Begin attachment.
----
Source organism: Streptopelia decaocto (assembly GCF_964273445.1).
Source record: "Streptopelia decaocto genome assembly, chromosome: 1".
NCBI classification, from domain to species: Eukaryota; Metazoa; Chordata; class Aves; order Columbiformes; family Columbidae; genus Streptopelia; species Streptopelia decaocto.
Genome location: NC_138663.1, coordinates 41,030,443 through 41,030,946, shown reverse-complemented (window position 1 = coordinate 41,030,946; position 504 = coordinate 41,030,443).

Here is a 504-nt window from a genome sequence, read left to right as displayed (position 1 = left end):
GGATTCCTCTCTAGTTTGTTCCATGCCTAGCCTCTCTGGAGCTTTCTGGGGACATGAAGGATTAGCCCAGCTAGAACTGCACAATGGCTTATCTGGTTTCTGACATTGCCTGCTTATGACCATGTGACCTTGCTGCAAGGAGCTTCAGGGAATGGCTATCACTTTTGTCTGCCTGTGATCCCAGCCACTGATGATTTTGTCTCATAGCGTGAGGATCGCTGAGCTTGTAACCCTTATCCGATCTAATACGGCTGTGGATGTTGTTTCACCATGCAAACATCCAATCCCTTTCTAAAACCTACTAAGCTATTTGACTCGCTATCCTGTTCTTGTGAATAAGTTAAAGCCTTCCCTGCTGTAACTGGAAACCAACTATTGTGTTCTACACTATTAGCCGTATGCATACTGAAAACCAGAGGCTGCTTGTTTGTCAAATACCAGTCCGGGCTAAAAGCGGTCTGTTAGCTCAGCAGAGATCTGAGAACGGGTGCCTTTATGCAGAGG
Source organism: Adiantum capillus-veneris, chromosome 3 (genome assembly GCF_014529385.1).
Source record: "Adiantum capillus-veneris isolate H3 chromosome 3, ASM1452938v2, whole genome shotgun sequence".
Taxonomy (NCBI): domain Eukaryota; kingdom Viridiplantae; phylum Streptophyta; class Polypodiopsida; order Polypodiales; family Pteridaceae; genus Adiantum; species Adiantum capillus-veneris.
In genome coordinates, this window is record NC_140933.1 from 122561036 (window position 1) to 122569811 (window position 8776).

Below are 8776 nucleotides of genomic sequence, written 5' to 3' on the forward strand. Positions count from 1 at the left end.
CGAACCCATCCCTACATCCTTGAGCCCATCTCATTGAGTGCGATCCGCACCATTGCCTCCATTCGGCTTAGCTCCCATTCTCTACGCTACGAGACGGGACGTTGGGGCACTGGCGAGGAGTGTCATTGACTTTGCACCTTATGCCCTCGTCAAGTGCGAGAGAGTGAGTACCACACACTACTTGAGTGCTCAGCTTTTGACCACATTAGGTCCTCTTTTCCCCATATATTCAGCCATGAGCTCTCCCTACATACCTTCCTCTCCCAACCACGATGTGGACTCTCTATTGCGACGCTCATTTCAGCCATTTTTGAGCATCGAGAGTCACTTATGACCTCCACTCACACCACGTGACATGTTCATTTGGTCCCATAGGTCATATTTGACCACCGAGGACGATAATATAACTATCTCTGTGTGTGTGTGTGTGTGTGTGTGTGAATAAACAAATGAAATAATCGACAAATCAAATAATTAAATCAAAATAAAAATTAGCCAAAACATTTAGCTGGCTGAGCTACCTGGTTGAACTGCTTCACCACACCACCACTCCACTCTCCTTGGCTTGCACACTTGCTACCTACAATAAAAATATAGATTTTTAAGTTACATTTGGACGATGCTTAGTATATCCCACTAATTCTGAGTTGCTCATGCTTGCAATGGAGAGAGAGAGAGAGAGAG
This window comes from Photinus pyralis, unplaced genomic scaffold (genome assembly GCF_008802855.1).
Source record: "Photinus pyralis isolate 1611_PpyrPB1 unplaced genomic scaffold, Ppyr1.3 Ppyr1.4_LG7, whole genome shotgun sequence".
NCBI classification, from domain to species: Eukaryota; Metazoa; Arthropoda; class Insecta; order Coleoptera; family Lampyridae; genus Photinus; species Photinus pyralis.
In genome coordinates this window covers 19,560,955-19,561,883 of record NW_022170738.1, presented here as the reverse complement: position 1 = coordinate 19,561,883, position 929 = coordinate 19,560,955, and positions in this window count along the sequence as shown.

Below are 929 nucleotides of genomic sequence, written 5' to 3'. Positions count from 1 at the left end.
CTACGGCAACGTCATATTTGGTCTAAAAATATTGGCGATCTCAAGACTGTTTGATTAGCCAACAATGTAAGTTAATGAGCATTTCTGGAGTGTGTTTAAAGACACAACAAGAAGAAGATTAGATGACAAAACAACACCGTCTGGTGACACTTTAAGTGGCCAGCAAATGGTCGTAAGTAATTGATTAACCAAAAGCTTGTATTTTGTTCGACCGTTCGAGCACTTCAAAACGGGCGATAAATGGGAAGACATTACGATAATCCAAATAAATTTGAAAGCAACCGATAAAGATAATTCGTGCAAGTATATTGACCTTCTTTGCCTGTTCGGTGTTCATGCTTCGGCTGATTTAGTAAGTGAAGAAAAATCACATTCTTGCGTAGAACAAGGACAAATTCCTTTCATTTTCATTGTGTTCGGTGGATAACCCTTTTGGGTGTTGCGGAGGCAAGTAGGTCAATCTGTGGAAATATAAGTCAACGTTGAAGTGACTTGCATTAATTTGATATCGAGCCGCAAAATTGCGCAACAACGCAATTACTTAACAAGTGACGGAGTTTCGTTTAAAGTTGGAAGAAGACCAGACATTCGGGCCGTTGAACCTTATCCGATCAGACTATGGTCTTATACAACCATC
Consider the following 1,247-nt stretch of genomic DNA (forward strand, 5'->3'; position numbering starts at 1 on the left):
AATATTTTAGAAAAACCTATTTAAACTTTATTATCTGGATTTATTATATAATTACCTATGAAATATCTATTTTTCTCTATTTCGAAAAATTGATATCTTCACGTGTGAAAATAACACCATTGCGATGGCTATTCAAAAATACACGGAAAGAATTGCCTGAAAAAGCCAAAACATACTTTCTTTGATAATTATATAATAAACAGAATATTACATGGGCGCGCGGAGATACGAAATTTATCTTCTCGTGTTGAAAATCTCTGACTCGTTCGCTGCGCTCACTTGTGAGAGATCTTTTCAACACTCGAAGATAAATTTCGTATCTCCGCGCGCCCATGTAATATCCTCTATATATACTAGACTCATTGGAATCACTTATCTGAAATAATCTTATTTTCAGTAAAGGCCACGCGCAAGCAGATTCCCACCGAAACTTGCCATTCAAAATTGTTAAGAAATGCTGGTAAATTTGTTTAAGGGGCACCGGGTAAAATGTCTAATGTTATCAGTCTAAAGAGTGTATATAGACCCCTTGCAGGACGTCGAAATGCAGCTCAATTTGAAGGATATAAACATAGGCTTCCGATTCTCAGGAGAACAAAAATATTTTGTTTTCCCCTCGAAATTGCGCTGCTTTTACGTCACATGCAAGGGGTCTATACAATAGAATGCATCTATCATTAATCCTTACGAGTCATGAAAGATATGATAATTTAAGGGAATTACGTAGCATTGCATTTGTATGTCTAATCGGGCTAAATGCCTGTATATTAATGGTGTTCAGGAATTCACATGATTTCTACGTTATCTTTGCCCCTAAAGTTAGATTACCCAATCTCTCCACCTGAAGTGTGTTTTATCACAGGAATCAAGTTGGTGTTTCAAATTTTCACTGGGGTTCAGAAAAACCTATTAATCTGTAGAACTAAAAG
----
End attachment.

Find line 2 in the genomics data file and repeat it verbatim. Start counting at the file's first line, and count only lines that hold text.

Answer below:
Source record: "Streptopelia decaocto genome assembly, chromosome: 1".